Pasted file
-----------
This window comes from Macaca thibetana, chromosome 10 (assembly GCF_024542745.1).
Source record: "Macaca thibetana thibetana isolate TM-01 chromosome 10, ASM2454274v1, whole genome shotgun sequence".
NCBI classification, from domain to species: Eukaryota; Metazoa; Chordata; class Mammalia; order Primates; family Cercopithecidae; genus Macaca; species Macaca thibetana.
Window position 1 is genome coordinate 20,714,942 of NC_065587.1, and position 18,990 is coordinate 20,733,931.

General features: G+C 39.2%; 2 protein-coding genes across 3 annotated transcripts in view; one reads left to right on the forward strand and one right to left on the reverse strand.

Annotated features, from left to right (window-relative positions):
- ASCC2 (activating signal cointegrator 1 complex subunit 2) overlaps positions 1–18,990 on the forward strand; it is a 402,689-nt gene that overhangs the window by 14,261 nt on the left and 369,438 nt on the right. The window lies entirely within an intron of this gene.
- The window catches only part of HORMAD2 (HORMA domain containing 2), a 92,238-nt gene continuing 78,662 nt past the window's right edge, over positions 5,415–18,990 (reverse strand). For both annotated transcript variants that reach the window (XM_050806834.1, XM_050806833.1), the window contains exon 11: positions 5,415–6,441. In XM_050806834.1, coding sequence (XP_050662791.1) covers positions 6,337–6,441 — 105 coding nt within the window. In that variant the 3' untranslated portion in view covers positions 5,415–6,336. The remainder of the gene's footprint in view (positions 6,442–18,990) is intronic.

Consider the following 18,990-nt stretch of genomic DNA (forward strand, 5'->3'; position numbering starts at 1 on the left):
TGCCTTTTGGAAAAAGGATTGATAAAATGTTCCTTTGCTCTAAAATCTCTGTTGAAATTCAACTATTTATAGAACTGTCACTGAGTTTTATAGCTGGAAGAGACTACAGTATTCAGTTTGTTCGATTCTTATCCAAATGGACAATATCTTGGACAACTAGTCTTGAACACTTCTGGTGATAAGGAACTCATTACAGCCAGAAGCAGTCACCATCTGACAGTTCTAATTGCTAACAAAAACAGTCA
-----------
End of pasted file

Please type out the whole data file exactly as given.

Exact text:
This window comes from Macaca thibetana, chromosome 10 (assembly GCF_024542745.1).
Source record: "Macaca thibetana thibetana isolate TM-01 chromosome 10, ASM2454274v1, whole genome shotgun sequence".
NCBI classification, from domain to species: Eukaryota; Metazoa; Chordata; class Mammalia; order Primates; family Cercopithecidae; genus Macaca; species Macaca thibetana.
Window position 1 is genome coordinate 20,714,942 of NC_065587.1, and position 18,990 is coordinate 20,733,931.

General features: G+C 39.2%; 2 protein-coding genes across 3 annotated transcripts in view; one reads left to right on the forward strand and one right to left on the reverse strand.

Annotated features, from left to right (window-relative positions):
- ASCC2 (activating signal cointegrator 1 complex subunit 2) overlaps positions 1–18,990 on the forward strand; it is a 402,689-nt gene that overhangs the window by 14,261 nt on the left and 369,438 nt on the right. The window lies entirely within an intron of this gene.
- The window catches only part of HORMAD2 (HORMA domain containing 2), a 92,238-nt gene continuing 78,662 nt past the window's right edge, over positions 5,415–18,990 (reverse strand). For both annotated transcript variants that reach the window (XM_050806834.1, XM_050806833.1), the window contains exon 11: positions 5,415–6,441. In XM_050806834.1, coding sequence (XP_050662791.1) covers positions 6,337–6,441 — 105 coding nt within the window. In that variant the 3' untranslated portion in view covers positions 5,415–6,336. The remainder of the gene's footprint in view (positions 6,442–18,990) is intronic.

Consider the following 18,990-nt stretch of genomic DNA (forward strand, 5'->3'; position numbering starts at 1 on the left):
TGCCTTTTGGAAAAAGGATTGATAAAATGTTCCTTTGCTCTAAAATCTCTGTTGAAATTCAACTATTTATAGAACTGTCACTGAGTTTTATAGCTGGAAGAGACTACAGTATTCAGTTTGTTCGATTCTTATCCAAATGGACAATATCTTGGACAACTAGTCTTGAACACTTCTGGTGATAAGGAACTCATTACAGCCAGAAGCAGTCACCATCTGACAGTTCTAATTGCTAACAAAAACAGTCA